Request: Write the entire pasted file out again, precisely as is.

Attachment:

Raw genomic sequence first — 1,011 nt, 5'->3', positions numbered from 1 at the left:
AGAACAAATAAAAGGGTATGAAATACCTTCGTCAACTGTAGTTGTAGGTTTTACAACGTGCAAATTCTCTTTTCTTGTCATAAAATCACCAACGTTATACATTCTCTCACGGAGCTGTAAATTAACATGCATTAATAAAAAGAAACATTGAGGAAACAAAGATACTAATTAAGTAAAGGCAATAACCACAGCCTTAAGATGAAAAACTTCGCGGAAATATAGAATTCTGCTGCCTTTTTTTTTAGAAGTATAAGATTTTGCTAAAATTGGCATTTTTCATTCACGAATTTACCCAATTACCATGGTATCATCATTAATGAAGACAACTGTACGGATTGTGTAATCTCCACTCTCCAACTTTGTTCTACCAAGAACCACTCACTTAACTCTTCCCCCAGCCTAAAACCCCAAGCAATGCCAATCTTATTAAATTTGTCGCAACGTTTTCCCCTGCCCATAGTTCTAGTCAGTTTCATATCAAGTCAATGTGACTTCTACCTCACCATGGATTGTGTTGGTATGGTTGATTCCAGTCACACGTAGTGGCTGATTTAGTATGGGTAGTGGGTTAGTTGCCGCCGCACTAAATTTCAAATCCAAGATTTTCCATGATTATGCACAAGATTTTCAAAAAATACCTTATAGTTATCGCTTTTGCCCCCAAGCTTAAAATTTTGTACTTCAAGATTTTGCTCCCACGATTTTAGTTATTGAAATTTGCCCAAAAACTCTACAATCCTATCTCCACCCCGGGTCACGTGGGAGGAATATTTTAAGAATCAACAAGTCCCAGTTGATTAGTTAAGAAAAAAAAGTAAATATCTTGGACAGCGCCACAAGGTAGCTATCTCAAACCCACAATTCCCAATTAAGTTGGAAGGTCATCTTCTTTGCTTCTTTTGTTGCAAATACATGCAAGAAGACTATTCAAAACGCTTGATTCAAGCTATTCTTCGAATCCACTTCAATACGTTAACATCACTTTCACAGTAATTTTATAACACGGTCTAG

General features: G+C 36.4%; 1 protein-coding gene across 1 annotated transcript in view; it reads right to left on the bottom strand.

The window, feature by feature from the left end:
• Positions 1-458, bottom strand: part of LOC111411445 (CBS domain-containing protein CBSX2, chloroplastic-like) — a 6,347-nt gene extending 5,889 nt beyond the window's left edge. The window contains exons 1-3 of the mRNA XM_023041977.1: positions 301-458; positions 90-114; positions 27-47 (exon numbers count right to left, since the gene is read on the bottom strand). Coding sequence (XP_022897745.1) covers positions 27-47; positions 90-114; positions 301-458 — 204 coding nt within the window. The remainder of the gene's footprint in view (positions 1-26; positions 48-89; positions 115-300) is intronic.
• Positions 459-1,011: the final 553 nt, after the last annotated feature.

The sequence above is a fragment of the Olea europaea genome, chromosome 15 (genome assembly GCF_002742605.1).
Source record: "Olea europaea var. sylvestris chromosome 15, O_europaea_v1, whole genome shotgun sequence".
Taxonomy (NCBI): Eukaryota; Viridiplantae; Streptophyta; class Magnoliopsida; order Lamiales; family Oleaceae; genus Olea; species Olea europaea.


Raw genomic sequence first — 1,011 nt, 5'->3', positions numbered from 1 at the left:
AGAACAAATAAAAGGGTATGAAATACCTTCGTCAACTGTAGTTGTAGGTTTTACAACGTGCAAATTCTCTTTTCTTGTCATAAAATCACCAACGTTATACATTCTCTCACGGAGCTGTAAATTAACATGCATTAATAAAAAGAAACATTGAGGAAACAAAGATACTAATTAAGTAAAGGCAATAACCACAGCCTTAAGATGAAAAACTTCGCGGAAATATAGAATTCTGCTGCCTTTTTTTTTAGAAGTATAAGATTTTGCTAAAATTGGCATTTTTCATTCACGAATTTACCCAATTACCATGGTATCATCATTAATGAAGACAACTGTACGGATTGTGTAATCTCCACTCTCCAACTTTGTTCTACCAAGAACCACTCACTTAACTCTTCCCCCAGCCTAAAACCCCAAGCAATGCCAATCTTATTAAATTTGTCGCAACGTTTTCCCCTGCCCATAGTTCTAGTCAGTTTCATATCAAGTCAATGTGACTTCTACCTCACCATGGATTGTGTTGGTATGGTTGATTCCAGTCACACGTAGTGGCTGATTTAGTATGGGTAGTGGGTTAGTTGCCGCCGCACTAAATTTCAAATCCAAGATTTTCCATGATTATGCACAAGATTTTCAAAAAATACCTTATAGTTATCGCTTTTGCCCCCAAGCTTAAAATTTTGTACTTCAAGATTTTGCTCCCACGATTTTAGTTATTGAAATTTGCCCAAAAACTCTACAATCCTATCTCCACCCCGGGTCACGTGGGAGGAATATTTTAAGAATCAACAAGTCCCAGTTGATTAGTTAAGAAAAAAAAGTAAATATCTTGGACAGCGCCACAAGGTAGCTATCTCAAACCCACAATTCCCAATTAAGTTGGAAGGTCATCTTCTTTGCTTCTTTTGTTGCAAATACATGCAAGAAGACTATTCAAAACGCTTGATTCAAGCTATTCTTCGAATCCACTTCAATACGTTAACATCACTTTCACAGTAATTTTATAACACGGTCTAG

General features: G+C 36.4%; 1 protein-coding gene across 1 annotated transcript in view; it reads right to left on the bottom strand.

The window, feature by feature from the left end:
• Positions 1-458, bottom strand: part of LOC111411445 (CBS domain-containing protein CBSX2, chloroplastic-like) — a 6,347-nt gene extending 5,889 nt beyond the window's left edge. The window contains exons 1-3 of the mRNA XM_023041977.1: positions 301-458; positions 90-114; positions 27-47 (exon numbers count right to left, since the gene is read on the bottom strand). Coding sequence (XP_022897745.1) covers positions 27-47; positions 90-114; positions 301-458 — 204 coding nt within the window. The remainder of the gene's footprint in view (positions 1-26; positions 48-89; positions 115-300) is intronic.
• Positions 459-1,011: the final 553 nt, after the last annotated feature.

The sequence above is a fragment of the Olea europaea genome, chromosome 15 (genome assembly GCF_002742605.1).
Source record: "Olea europaea var. sylvestris chromosome 15, O_europaea_v1, whole genome shotgun sequence".
Taxonomy (NCBI): Eukaryota; Viridiplantae; Streptophyta; class Magnoliopsida; order Lamiales; family Oleaceae; genus Olea; species Olea europaea.